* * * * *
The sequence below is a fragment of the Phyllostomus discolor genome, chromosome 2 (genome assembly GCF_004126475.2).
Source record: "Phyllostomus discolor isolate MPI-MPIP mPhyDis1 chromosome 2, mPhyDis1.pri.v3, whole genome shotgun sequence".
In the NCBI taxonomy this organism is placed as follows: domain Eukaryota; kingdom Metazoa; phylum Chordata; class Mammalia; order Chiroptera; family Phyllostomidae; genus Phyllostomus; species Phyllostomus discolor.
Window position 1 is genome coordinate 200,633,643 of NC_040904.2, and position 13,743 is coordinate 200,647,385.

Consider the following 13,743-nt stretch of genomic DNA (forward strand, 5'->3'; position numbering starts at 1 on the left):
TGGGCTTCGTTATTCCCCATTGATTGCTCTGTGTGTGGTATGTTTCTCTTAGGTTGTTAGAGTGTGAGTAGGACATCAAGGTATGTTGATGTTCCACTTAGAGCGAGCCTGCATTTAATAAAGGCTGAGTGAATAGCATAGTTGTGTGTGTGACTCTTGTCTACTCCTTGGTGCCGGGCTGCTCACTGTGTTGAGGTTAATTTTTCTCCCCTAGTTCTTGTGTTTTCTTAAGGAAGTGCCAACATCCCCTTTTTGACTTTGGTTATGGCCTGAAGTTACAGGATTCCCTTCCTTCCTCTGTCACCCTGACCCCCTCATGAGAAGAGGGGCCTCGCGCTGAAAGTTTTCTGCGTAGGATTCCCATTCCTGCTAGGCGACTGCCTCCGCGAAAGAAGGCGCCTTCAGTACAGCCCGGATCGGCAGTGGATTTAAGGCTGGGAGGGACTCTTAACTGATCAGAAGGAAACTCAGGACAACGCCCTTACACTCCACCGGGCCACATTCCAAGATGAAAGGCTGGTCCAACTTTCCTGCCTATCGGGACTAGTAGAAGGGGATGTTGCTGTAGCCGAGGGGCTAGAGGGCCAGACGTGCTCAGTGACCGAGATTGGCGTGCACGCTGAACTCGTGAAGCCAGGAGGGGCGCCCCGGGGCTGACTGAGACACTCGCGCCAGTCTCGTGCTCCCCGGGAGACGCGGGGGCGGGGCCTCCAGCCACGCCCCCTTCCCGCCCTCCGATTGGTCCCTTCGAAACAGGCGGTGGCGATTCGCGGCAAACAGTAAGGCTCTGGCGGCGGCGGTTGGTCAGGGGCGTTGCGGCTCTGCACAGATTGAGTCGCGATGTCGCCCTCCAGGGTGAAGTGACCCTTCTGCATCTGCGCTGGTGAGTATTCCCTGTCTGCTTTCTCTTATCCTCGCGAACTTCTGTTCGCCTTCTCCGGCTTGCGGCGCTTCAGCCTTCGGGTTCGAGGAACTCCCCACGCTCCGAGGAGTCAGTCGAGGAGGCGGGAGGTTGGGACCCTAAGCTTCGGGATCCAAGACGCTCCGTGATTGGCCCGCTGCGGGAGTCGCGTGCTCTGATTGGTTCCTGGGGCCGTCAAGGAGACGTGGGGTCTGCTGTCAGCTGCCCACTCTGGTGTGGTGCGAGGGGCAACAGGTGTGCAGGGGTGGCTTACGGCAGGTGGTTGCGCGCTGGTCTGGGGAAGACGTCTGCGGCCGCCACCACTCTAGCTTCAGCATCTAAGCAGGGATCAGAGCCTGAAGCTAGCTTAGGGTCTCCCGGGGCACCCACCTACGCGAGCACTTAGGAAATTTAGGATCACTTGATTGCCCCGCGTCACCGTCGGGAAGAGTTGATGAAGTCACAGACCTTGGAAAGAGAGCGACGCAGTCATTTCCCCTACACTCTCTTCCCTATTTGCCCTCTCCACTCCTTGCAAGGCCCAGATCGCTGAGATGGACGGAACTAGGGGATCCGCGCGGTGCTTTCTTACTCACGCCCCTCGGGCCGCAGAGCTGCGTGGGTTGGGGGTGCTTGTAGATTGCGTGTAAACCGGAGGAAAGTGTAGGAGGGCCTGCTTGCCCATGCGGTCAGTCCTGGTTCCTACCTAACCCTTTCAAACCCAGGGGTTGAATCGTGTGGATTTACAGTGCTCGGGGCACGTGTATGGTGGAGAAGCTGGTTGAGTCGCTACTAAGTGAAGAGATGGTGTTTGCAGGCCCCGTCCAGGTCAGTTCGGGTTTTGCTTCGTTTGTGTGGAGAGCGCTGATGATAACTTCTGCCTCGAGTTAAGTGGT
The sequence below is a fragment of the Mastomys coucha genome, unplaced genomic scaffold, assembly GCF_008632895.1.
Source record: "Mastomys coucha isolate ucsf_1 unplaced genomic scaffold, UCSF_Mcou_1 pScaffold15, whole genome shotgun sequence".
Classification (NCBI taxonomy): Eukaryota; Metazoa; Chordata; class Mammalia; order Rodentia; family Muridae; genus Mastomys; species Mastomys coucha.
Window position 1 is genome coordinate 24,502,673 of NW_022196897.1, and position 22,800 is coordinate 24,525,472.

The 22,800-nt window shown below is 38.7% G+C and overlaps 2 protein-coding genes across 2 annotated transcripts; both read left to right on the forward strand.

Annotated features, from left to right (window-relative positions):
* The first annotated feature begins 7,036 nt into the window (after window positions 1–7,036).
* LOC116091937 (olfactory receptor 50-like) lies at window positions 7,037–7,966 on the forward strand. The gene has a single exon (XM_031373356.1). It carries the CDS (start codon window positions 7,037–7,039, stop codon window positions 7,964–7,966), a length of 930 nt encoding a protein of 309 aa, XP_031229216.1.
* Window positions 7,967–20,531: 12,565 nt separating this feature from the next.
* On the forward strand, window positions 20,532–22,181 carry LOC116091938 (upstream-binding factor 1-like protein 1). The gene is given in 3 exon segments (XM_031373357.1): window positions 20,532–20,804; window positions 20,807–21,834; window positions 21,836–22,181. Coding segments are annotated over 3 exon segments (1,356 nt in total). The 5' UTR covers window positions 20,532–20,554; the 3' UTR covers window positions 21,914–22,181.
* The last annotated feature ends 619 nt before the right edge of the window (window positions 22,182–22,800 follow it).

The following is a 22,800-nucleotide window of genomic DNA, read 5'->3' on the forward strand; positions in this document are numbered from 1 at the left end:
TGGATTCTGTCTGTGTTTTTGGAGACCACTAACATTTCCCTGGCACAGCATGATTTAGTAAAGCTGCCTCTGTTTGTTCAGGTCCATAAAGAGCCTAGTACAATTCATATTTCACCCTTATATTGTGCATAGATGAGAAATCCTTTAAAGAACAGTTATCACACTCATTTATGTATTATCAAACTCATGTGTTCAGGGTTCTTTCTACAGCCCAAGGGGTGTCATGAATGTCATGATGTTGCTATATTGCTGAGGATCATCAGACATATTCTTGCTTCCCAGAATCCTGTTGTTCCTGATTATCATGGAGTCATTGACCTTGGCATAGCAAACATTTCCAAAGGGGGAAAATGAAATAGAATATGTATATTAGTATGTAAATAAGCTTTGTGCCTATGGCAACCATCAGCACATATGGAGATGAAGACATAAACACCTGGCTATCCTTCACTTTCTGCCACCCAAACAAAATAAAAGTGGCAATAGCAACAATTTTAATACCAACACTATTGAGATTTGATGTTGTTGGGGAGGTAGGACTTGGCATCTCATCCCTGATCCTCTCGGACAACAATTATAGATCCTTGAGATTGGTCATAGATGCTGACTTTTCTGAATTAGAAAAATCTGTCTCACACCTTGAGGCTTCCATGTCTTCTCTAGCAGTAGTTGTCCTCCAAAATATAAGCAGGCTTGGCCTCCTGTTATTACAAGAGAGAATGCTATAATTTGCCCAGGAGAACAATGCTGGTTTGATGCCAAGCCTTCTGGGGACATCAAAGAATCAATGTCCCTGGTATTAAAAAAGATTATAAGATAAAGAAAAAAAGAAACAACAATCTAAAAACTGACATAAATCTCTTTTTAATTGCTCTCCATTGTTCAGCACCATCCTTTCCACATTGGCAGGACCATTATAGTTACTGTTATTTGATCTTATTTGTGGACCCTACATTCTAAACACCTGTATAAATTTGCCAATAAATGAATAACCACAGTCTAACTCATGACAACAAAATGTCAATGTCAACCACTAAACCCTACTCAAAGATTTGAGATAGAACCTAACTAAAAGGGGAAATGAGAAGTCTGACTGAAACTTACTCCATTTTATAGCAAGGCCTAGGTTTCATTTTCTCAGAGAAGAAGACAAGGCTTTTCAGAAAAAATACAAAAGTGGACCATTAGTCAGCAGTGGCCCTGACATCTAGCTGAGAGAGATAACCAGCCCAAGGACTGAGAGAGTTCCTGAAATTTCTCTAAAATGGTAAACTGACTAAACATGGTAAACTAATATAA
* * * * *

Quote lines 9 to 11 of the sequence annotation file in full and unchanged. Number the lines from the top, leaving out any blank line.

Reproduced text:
Classification (NCBI taxonomy): Eukaryota; Metazoa; Chordata; class Mammalia; order Rodentia; family Muridae; genus Mastomys; species Mastomys coucha.
Window position 1 is genome coordinate 24,502,673 of NW_022196897.1, and position 22,800 is coordinate 24,525,472.

The 22,800-nt window shown below is 38.7% G+C and overlaps 2 protein-coding genes across 2 annotated transcripts; both read left to right on the forward strand.